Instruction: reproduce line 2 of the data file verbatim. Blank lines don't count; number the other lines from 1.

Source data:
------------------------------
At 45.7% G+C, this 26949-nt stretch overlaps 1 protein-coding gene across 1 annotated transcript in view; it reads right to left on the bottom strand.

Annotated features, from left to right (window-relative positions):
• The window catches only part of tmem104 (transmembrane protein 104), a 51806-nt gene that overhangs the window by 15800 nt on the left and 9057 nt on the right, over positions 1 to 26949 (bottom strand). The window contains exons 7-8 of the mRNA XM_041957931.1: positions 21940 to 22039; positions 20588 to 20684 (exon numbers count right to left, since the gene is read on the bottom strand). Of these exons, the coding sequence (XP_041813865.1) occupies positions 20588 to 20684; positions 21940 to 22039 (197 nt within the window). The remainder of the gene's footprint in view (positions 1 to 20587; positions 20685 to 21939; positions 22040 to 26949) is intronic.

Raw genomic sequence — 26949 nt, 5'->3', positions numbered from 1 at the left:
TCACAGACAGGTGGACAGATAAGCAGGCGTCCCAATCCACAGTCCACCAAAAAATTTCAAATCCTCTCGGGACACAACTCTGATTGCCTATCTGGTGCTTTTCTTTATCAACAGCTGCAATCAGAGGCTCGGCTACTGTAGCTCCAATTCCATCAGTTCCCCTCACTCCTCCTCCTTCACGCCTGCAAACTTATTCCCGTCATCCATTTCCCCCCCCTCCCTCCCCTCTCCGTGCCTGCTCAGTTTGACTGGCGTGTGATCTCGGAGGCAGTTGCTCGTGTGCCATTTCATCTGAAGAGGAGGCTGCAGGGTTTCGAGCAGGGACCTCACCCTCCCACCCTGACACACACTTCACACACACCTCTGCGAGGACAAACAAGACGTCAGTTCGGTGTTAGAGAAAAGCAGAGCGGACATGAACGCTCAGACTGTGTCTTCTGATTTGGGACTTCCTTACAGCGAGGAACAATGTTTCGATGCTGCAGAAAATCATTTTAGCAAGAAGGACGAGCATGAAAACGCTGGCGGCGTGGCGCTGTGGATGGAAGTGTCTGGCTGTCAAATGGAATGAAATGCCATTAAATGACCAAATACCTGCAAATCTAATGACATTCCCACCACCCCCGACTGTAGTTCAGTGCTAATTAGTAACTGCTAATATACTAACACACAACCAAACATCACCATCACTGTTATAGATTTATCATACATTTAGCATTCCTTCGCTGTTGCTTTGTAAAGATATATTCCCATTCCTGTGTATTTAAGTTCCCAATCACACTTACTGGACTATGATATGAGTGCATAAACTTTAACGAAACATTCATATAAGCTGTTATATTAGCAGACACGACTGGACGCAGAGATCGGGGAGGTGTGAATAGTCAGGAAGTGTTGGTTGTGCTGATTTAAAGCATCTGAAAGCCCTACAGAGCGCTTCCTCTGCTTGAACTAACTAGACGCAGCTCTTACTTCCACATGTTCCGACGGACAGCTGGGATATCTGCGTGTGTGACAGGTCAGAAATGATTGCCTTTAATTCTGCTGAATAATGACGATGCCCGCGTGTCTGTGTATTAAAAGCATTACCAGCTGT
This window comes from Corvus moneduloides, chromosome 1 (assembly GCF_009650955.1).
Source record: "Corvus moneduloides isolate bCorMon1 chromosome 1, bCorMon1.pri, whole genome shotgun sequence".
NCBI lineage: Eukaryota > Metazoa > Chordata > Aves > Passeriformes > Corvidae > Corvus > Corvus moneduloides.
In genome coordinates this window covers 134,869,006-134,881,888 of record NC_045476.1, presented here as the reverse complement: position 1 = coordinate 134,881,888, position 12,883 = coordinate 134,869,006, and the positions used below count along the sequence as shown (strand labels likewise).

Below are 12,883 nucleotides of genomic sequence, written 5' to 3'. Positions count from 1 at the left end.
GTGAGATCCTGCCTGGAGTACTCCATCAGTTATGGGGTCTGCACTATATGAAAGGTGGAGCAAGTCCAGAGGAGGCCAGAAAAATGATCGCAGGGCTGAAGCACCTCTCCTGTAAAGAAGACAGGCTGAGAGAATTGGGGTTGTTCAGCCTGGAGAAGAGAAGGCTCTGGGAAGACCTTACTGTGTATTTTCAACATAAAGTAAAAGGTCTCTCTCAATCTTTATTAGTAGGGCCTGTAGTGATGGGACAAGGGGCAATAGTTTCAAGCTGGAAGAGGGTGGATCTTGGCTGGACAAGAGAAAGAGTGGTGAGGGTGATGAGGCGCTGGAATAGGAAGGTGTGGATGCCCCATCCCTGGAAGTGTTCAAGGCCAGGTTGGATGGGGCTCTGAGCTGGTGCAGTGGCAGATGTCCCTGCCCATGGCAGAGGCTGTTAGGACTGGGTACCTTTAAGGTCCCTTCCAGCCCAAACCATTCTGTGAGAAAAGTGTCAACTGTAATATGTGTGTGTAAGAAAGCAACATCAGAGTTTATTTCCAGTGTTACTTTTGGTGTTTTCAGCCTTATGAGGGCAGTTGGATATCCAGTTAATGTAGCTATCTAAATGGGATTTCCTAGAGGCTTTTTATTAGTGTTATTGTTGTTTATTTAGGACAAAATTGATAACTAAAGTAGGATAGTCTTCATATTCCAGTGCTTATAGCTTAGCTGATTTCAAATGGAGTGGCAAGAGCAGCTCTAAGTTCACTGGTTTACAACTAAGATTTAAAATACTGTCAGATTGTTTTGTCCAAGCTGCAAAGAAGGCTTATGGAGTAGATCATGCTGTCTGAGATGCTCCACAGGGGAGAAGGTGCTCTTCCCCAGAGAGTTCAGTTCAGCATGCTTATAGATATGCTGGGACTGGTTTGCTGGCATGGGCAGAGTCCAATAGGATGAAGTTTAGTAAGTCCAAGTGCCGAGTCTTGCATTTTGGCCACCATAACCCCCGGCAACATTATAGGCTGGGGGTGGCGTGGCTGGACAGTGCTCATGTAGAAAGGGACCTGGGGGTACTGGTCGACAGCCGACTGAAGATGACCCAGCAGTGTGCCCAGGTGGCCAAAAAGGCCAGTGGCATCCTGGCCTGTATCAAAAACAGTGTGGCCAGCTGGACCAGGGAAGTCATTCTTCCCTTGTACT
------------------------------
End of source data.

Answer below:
Annotated features, from left to right (window-relative positions):